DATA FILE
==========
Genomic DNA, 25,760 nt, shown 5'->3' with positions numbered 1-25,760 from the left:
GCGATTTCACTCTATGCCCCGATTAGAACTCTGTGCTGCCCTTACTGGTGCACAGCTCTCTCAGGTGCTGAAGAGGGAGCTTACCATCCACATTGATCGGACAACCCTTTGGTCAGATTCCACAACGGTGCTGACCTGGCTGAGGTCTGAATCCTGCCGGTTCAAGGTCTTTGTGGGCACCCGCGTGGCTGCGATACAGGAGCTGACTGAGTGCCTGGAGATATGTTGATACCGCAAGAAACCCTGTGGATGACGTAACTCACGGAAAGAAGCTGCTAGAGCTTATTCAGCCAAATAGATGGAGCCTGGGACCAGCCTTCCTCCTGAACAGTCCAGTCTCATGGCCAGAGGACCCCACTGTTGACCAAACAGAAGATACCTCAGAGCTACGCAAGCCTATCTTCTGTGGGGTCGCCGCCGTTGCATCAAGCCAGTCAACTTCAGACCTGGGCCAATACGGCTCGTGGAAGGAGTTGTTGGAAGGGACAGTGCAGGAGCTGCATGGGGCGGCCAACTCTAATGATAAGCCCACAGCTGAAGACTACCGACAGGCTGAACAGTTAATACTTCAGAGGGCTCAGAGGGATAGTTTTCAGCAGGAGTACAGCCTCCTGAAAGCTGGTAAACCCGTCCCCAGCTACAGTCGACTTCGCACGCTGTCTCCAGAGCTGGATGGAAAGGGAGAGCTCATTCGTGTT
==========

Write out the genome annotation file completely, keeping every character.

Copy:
Genomic DNA, 25,760 nt, shown 5'->3' with positions numbered 1-25,760 from the left:
GCGATTTCACTCTATGCCCCGATTAGAACTCTGTGCTGCCCTTACTGGTGCACAGCTCTCTCAGGTGCTGAAGAGGGAGCTTACCATCCACATTGATCGGACAACCCTTTGGTCAGATTCCACAACGGTGCTGACCTGGCTGAGGTCTGAATCCTGCCGGTTCAAGGTCTTTGTGGGCACCCGCGTGGCTGCGATACAGGAGCTGACTGAGTGCCTGGAGATATGTTGATACCGCAAGAAACCCTGTGGATGACGTAACTCACGGAAAGAAGCTGCTAGAGCTTATTCAGCCAAATAGATGGAGCCTGGGACCAGCCTTCCTCCTGAACAGTCCAGTCTCATGGCCAGAGGACCCCACTGTTGACCAAACAGAAGATACCTCAGAGCTACGCAAGCCTATCTTCTGTGGGGTCGCCGCCGTTGCATCAAGCCAGTCAACTTCAGACCTGGGCCAATACGGCTCGTGGAAGGAGTTGTTGGAAGGGACAGTGCAGGAGCTGCATGGGGCGGCCAACTCTAATGATAAGCCCACAGCTGAAGACTACCGACAGGCTGAACAGTTAATACTTCAGAGGGCTCAGAGGGATAGTTTTCAGCAGGAGTACAGCCTCCTGAAAGCTGGTAAACCCGTCCCCAGCTACAGTCGACTTCGCACGCTGTCTCCAGAGCTGGATGGAAAGGGAGAGCTCATTCGTGTT